The Productivity Prize. Accounting for Recent Economic Growth Among the BRICs: Miracle or Mirage?
This paper examines the sources for acceleration in economic growth among the larger emerging market economies last decade. While growth in the labor force and capital stock were often important factors, the paper’s most important finding was that growth in total factor productivity (TFP), or efficiency gains, accounted for significant shares of growth in the larger emerging economies. In particular:
Contrary to recent anecdotal evidence, Chinese productivity gains do not appear to be diminishing. China’s TFP growth averaged 5.2% last decade - almost twice as fast as that of Japan’s and Germany’s during their peak TFP spurts – accounting for over one-half of China’s economic growth for that period. This is acceleration from the 4.1% rate it averaged during 1990-1999.
A healthy share of India’s improved economic performance is coming from efficiency gains. Last decade TFP growth averaged 2.8%, accounting for 41% of India’s real GDP growth (up from a one-third share during the slower growing decade of 1990-1999).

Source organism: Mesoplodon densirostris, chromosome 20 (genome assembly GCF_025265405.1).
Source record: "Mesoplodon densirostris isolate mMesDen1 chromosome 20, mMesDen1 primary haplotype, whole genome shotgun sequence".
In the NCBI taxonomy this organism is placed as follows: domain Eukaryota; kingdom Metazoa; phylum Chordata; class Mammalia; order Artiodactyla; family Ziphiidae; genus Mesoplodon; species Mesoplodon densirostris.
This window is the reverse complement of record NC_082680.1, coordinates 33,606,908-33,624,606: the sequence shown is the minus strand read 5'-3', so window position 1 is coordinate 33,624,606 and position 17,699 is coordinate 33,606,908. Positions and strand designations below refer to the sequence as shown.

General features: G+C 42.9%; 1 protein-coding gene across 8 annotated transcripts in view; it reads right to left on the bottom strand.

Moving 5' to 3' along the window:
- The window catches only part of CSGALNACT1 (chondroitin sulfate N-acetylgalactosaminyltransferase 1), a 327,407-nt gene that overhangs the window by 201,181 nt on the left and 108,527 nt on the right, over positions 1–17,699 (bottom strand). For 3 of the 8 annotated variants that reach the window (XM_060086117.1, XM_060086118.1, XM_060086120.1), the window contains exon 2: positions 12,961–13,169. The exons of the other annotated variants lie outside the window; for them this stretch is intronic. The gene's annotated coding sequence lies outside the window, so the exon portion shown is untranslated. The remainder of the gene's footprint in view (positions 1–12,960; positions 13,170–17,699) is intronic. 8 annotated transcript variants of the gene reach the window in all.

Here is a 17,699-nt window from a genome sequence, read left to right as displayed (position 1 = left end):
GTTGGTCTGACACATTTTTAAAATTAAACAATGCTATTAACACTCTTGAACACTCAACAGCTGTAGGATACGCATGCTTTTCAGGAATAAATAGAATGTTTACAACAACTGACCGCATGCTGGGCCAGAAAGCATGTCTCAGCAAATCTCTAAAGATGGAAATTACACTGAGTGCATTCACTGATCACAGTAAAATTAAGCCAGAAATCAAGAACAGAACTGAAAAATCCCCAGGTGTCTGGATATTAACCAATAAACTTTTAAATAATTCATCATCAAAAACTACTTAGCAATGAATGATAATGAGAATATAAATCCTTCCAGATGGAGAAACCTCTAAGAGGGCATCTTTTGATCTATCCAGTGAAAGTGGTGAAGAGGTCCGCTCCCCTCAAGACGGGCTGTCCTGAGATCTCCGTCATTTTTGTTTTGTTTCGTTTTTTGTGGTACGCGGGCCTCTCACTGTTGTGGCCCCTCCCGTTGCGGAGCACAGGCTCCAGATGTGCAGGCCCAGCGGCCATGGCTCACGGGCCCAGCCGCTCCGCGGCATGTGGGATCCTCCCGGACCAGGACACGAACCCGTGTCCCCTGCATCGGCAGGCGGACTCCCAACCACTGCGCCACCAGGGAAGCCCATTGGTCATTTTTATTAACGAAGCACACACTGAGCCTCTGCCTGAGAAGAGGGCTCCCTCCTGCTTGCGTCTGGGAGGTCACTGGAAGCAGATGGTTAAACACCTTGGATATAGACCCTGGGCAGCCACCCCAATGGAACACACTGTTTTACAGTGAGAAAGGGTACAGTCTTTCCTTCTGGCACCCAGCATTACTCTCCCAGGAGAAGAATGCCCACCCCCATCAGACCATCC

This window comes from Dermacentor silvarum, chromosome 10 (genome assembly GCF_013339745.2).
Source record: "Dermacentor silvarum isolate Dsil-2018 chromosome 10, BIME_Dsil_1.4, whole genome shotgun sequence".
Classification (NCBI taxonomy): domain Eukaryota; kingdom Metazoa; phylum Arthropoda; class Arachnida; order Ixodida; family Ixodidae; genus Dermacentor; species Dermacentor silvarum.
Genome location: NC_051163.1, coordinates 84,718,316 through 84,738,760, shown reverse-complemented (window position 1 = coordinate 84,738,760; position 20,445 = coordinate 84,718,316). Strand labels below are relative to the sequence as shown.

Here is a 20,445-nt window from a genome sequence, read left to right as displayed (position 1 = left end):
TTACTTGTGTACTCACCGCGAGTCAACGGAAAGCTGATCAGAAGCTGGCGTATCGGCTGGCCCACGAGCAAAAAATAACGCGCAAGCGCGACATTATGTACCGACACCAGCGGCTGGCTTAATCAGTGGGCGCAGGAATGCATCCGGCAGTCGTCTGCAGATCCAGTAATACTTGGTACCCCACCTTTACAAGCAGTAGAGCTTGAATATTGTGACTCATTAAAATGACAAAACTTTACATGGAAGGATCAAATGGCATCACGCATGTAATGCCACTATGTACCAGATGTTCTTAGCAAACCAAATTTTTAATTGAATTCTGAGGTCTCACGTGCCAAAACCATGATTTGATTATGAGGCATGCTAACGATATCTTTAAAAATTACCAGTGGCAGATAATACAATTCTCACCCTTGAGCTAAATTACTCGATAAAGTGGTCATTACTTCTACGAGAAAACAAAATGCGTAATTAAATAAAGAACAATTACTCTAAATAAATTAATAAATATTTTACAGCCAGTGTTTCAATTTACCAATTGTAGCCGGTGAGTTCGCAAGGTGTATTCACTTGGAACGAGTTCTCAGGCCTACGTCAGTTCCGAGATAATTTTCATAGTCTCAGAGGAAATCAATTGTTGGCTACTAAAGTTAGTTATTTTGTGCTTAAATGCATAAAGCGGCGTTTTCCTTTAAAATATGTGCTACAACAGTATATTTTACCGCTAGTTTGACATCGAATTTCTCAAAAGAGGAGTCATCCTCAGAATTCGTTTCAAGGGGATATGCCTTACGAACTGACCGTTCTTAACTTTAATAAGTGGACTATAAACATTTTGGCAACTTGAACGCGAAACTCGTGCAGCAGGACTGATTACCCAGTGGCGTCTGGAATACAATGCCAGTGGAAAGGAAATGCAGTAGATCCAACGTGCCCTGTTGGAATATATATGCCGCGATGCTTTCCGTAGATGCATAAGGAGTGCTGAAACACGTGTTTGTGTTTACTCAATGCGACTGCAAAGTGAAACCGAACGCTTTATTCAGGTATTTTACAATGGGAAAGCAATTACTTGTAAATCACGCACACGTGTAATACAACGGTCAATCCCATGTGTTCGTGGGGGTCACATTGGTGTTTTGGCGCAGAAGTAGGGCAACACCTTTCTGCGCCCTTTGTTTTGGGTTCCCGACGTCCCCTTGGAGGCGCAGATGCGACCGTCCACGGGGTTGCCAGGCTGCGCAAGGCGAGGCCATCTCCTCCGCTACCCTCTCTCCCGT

Brazil’s findings were perhaps the most surprising. While Brazil’s top line economic growth has clearly improved over the past decade, its efficiency has not. Brazil’s TFP growth averaged an abysmal 0.4% last decade, down from an average of 0.6% during the 1990s. It must be noted, however, Brazil’s TFP growth has picked up in the most recent period, averaging a much healthier 1.7% from 2004 through 2009.
While Russia’s TFP growth averaged an outstanding 4.8% for the decade, we were not able to adequately assess how much of this represented efficiency gains given that the sharp rise in the price of hydrocarbons might have accounted for much of this gain.
The authors also found strong sectoral productivity gains in both China and India from the reallocation of labor from low-productivity agriculture into the higher productive industry and service sectors. This reallocation effect added one and two percentage points to average annual economic growth for India and China, respectively, last decade.
With over half its workforce still directly employed in agriculture, India is expected to see sizeable TFP gains from this reallocation effect for some time to come.